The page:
The Employment Appeal Tribunal (“EAT”) has recently confirmed that the dismissal of an employee who repeatedly raised false grievances alleging discrimination by her employer will not constitute victimisation where the employer can show that the reason for dismissal was not the grievance itself but a particular feature of it which can be treated as separable from the complaint.
In the case of Martin v Devonshires Solicitors, Ms Martin, a legal secretary, raised a number of grievances alleging that she had suffered harassment and victimisation as a result of a claim she had lodged against her previous employer for sex discrimination. Devonshires obtained a medical report which advised that Ms Martin had a history of mental illness and that she suffered from paranoid delusions and psychotic episodes. The report stated that the allegations which Ms Martin had raised were probably based on hallucinations. The report also stated that there was a risk of Ms Martin having a relapse in the future and that future episodes could occur spontaneously. Despite this, Ms Martin continued to insist that the allegations she had raised were true. Devonshires subsequently made the decision to terminate Ms Martin’s contract of employment on the grounds that there had been a breakdown of trust and confidence between them. Ms Martin lodged claims of unfair dismissal, sex discrimination, disability discrimination and victimisation with the Employment Tribunal.
All of Ms Martin’s claims were dismissed by the Employment Tribunal. The Tribunal acknowledged that the fact that she had raised a series of grievances against Devonshires had formed part of the relevant background that led to her being dismissed. However, it held that it should not adopt a “but for” test and should instead consider specifically what it was about Ms Martin’s conduct which motivated Devonshires to dismiss her. It held that the dismissal was not because she had raised allegations of discrimination, but it was the repeated and serious nature of those allegations, Ms Martin’s failure to accept that the allegations were false and the likelihood of further disruptive conduct in the future and subsequent management difficulties in dealing with such further complaints that lead to the decision to dismiss her. The Tribunal was satisfied that anyone, whether they had a disability or not, and who had raised the same false allegations in the same manner as Ms Martin would have been dismissed.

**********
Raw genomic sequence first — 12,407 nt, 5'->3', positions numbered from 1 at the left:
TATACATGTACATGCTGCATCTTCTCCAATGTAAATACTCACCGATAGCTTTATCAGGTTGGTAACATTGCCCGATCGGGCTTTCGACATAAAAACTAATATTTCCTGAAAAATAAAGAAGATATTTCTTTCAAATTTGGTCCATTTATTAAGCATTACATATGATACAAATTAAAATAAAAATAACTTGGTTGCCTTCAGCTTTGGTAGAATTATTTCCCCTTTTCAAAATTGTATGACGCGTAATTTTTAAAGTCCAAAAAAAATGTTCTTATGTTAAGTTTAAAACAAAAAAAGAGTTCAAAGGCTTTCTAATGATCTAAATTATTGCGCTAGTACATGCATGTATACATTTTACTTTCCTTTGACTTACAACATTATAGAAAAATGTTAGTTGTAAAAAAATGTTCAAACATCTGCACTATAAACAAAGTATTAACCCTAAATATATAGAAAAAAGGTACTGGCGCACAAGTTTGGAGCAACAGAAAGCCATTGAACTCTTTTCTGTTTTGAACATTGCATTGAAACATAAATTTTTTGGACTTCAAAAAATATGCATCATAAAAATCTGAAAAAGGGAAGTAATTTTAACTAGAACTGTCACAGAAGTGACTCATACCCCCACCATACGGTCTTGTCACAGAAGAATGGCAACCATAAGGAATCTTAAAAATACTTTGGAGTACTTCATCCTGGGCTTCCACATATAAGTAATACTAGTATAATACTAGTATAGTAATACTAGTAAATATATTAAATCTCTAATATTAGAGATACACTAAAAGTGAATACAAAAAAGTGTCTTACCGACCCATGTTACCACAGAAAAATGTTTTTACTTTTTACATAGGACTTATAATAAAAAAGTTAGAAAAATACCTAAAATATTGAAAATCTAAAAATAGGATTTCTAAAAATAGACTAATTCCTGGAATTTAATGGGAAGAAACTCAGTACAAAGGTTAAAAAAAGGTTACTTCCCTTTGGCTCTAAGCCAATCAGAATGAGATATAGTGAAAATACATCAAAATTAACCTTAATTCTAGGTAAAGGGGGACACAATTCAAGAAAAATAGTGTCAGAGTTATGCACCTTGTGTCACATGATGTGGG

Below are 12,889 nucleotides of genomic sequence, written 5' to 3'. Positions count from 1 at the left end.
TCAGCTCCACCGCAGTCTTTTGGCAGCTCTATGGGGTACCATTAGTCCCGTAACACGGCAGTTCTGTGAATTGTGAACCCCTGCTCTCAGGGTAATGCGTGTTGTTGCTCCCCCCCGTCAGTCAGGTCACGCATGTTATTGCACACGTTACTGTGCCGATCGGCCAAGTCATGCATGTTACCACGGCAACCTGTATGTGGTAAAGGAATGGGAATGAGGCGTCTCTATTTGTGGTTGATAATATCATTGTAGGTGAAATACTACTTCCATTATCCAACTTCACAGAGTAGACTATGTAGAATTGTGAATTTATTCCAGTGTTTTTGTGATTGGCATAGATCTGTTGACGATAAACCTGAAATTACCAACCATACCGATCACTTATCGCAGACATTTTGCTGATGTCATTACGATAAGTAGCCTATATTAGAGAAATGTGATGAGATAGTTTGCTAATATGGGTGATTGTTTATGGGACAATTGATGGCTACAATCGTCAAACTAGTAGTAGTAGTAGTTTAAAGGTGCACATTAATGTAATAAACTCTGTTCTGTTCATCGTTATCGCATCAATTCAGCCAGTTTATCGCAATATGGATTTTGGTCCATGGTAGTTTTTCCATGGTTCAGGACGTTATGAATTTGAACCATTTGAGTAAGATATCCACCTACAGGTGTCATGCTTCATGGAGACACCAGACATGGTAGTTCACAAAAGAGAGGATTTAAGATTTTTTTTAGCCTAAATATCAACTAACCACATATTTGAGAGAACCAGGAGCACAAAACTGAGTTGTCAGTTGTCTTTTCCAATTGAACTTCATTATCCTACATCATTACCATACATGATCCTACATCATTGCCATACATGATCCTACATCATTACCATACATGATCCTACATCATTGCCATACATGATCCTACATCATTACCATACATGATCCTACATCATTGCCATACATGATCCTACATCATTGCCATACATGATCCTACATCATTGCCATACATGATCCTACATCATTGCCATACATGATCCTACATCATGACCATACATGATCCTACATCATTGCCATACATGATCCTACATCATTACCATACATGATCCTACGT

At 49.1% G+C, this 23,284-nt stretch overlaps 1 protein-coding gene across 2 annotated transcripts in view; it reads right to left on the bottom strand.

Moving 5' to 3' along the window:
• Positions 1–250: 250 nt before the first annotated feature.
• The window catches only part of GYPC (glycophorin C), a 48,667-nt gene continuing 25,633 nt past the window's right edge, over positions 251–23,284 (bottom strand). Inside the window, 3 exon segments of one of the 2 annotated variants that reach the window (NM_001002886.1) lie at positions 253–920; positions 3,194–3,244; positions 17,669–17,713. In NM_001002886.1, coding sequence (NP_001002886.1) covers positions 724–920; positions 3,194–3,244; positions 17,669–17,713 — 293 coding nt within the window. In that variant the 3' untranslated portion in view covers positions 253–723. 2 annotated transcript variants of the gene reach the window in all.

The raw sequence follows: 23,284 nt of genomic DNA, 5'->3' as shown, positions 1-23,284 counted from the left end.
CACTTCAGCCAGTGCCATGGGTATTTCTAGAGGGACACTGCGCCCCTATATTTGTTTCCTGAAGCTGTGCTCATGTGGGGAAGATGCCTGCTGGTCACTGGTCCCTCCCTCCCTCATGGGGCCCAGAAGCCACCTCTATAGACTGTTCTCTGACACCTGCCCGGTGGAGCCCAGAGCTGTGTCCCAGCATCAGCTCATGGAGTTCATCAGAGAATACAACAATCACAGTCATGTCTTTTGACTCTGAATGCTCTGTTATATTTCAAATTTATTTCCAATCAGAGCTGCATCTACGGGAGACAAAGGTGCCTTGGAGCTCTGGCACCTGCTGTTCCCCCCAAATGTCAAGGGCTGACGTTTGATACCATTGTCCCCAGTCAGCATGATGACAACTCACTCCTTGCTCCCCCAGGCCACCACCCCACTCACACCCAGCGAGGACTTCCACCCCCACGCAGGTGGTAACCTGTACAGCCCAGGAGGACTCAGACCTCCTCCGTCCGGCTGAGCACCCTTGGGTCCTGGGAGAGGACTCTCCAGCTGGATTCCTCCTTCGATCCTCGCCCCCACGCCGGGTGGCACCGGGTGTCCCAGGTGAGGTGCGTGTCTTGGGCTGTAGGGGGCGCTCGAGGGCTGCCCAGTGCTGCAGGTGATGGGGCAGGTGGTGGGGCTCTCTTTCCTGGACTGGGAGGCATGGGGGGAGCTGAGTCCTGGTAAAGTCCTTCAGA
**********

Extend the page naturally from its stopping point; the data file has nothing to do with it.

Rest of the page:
Ms Martin appealed to the EAT in respect of her claims for unfair dismissal and victimisation only.
On appeal, the EAT upheld the decision of the Employment Tribunal. It held that, in principle, a respondent may say that it dismissed an employee in response to a protected act such as a complaint of discrimination but that the reason for the dismissal was not the complaint itself but the manner in which it was raised. The EAT gave the example of an employee who legitimately raises a grievance but accompanies it with a threat of violence against his manager and pointed out that it could not be intended that the employer could not take action against the employee for the way in which they raised the grievance. It held that the Tribunal had correctly distinguished between the complaints brought by Ms Martin and the series of features of the complaints which were properly separable from the complaint itself and which had in fact been the genuine reason for Ms Martin’s dismissal.
This decision should not, however, be seen as giving employers carte blanche to dismiss employees who raise grievances on the grounds that the dismissal is due to the manner in which the grievance was raised. The question of which features of a complaint can and cannot properly be separated from the making of the complaint itself will be a question for Tribunals to consider on a case by case basis. However, the EAT commented that if employers take action against employees for “ordinary” unreasonable behaviour in raising grievances such as raising a grievance containing inaccurate statements or intemperate language they will most likely be treated as having objected to the complaint itself rather than the manner in which it was made and potentially face a claim for victimisation.